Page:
Rhodobacter sphaeroides strain 2.4.1 is a widely studied bacterium that has recently been shown to cleave the abundant marine anti-stress molecule dimethylsulfoniopropionate (DMSP) into acrylate plus gaseous dimethyl sulfide. It does so by using a lyase encoded by dddL, the promoter-distal gene of a three-gene operon, acuR-acuI-dddL. Transcription of the operon was enhanced when cells were pre-grown with the substrate DMSP, but this induction is indirect, and requires the conversion of DMSP to the product acrylate, the bona fide co-inducer. This regulation is mediated by the product of the promoter-proximal gene acuR, a transcriptional regulator in the TetR family. AcuR represses the operon in the absence of acrylate, but this is relieved by the presence of the co-inducer. Another unusual regulatory feature is that the acuR-acuI-dddL mRNA transcript is leaderless, such that acuR lacks a Shine-Dalgarno ribosomal binding site and 5′-UTR, and is translated at a lower level compared to the downstream genes. This regulatory unit may be quite widespread in bacteria, since several other taxonomically diverse lineages have adjacent acuR-like and acuI-like genes; these operons also have no 5′ leader sequences or ribosomal binding sites and their predicted cis-acting regulatory sequences resemble those of R. sphaeroides acuR-acuI-dddL.
Citation: Sullivan MJ, Curson ARJ, Shearer N, Todd JD, Green RT, Johnston AWB (2011) Unusual Regulation of a Leaderless Operon Involved in the Catabolism of Dimethylsulfoniopropionate in Rhodobacter sphaeroides. PLoS ONE 6(1): e15972. https://doi.org/10.1371/journal.pone.0015972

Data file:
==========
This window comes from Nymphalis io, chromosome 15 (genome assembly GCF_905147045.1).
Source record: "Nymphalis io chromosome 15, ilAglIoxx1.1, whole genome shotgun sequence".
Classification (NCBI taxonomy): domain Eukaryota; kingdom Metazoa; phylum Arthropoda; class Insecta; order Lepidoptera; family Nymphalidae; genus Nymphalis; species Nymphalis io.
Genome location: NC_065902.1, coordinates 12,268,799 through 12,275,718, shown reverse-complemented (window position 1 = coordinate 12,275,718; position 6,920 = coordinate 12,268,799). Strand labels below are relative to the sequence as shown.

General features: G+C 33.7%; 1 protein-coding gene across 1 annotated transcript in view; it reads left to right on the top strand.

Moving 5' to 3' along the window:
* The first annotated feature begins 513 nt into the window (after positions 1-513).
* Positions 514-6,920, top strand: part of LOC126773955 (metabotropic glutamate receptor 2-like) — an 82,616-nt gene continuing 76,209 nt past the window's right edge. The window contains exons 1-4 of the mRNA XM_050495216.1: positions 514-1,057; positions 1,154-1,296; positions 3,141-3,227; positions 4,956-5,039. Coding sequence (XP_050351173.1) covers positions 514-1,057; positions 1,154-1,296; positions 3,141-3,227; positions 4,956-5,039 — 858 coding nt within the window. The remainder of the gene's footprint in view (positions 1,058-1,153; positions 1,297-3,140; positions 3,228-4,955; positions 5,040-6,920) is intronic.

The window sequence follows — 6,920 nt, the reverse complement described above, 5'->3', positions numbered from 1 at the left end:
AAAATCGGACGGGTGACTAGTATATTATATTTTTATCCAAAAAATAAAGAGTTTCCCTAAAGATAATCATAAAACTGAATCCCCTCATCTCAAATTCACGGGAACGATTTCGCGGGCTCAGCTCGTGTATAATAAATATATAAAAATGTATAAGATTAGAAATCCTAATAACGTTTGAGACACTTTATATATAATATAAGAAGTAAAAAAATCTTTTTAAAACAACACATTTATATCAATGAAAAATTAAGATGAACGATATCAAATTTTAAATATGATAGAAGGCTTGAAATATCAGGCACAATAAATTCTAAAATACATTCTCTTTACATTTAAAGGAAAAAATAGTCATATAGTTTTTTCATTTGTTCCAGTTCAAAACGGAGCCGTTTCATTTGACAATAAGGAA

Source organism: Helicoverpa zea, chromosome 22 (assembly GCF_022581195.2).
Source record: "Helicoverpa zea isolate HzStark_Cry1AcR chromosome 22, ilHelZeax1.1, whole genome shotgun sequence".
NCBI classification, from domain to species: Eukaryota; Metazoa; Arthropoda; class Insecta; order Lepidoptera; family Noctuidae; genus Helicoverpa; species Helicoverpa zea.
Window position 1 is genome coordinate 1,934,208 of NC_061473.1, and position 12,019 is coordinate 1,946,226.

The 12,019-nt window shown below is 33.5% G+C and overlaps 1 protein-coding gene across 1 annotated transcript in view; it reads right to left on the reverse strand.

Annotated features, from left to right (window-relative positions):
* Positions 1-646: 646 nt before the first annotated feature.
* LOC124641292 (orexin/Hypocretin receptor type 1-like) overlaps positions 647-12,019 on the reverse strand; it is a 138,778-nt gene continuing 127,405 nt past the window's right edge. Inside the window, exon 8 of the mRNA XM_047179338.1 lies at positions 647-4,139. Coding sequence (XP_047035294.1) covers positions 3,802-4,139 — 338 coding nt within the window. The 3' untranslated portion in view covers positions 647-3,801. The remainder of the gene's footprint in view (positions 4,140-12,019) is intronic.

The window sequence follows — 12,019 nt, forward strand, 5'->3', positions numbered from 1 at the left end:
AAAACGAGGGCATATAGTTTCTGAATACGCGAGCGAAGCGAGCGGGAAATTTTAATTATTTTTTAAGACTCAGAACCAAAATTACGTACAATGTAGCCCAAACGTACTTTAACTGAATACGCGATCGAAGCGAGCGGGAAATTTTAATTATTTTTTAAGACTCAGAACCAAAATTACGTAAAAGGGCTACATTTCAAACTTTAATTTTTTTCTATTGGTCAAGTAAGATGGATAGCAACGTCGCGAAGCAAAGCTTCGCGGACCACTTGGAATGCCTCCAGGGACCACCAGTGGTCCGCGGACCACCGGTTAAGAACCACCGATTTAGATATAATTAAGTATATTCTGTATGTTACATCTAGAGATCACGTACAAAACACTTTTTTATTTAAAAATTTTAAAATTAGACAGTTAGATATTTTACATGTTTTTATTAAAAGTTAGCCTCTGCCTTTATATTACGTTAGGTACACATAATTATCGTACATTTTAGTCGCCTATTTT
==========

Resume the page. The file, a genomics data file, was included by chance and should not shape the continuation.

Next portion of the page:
Editor: Paul Cobine, Auburn University, United States of America
Received: September 6, 2010; Accepted: December 1, 2010; Published: January 7, 2011
Copyright: © 2011 Sullivan et al. This is an open-access article distributed under the terms of the Creative Commons Attribution License, which permits unrestricted use, distribution, and reproduction in any medium, provided the original author and source are credited.
Funding: This work was funded by a PhD studentship to MJS from the NERC (http://www.nerc.ac.uk/) and by grants BBE01688X1 and NE/E018033/1 to AWBJ from the NERC and BBSRC (http://www.bbsrc.ac.uk/) respectively. The funders had no role in study design, data collection and analysis, decision to publish, or preparation of the manuscript.
Competing interests: The authors have declared that no competing interests exist.
Dimethylsulfoniopropionate (DMSP) is an abundant (∼109 tons produced worldwide, each year) compatible solute that is made by many diverse marine phytoplankton, some macroalgal seaweeds and a few angiosperms . Its exact function is still not clear; it may act as an osmoprotectant and/or anti-stress molecule in response to oxidative damage or UV radiation (see ). Some DMSP-producing algae themselves can catabolise DMSP ,  and on senescence or viral lysis, the DMSP that is released from these algae can be catabolised by various marine bacteria and by some fungi , .